Article by Annie Lowrey: “…In my decade-plus of social-policy reporting, I have mostly understood these stories as facts of life. Government programs exist. People have to navigate those programs. That is how it goes. But at some point, I started thinking about these kinds of administrative burdens as the “time tax”—a levy of paperwork, aggravation, and mental effort imposed on citizens in exchange for benefits that putatively exist to help them. This time tax is a public-policy cancer, mediating every American’s relationship with the government and wasting countless precious hours of people’s time.
The issue is not that modern life comes with paperwork hassles. The issue is that American benefit programs are, as a whole, difficult and sometimes impossible for everyday citizens to use. Our public policy is crafted from red tape, entangling millions of people who are struggling to find a job, failing to feed their kids, sliding into poverty, or managing a disabling health condition.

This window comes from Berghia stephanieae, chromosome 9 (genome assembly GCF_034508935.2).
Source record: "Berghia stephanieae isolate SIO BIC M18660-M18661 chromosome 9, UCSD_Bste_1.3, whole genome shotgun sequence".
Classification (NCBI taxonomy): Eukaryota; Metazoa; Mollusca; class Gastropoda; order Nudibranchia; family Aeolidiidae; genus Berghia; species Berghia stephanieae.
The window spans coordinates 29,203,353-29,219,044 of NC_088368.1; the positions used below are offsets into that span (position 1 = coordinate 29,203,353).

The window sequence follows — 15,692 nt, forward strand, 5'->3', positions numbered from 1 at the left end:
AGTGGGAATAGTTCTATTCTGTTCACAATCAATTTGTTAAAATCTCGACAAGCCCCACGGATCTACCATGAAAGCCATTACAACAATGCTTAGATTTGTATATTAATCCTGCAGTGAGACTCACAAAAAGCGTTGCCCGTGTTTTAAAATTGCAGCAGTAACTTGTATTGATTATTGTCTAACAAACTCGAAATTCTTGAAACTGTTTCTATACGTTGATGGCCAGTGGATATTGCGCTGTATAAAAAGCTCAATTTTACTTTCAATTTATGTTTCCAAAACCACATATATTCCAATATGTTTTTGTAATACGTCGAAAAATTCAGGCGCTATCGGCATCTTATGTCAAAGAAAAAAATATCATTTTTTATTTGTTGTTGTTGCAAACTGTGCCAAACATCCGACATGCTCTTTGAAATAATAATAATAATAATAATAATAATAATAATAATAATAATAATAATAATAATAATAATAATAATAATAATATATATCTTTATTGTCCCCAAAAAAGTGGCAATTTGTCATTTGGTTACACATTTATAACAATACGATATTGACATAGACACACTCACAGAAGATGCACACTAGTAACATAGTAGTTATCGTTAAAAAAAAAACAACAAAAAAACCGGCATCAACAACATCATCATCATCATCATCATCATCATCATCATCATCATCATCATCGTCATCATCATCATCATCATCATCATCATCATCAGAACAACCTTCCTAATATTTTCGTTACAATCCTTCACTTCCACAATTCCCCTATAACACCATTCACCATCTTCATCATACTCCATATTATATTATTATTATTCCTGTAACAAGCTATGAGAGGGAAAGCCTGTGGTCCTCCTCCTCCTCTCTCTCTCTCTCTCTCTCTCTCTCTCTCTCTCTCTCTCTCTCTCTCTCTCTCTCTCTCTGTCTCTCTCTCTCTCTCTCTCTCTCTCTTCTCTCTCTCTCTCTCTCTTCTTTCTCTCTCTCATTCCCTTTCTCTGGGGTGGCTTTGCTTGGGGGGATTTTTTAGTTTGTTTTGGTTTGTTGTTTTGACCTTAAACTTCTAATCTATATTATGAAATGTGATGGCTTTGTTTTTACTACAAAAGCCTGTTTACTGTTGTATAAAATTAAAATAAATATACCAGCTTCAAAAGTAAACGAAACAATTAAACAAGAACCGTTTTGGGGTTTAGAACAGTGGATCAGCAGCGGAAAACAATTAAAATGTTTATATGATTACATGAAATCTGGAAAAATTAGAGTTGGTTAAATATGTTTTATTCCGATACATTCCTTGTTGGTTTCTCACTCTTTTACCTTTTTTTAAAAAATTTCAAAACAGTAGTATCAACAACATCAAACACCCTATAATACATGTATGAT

… the government needs to simplify. For safety-net programs, this means eliminating asset tests, work requirements, interviews, and other hassles. It means federalizing programs like unemployment insurance and Medicaid. It means cross-coordinating, so that applicants are automatically approved for everything for which they qualify.
Finally, it needs to take responsibility for the time tax. Congress needs to pump money into the civil service and into user-friendly, citizen-centered programmatic design. And the federal government needs to reward states and the executive agencies for increasing uptake and participation rates, while punishing them for long wait times and other bureaucratic snafus.
Such changes would eliminate poverty and encourage trust in government. They would make American lives easier and simpler. Yes, Washington should give Americans more money and more security. But most of all, it should give them back their time….(More)”.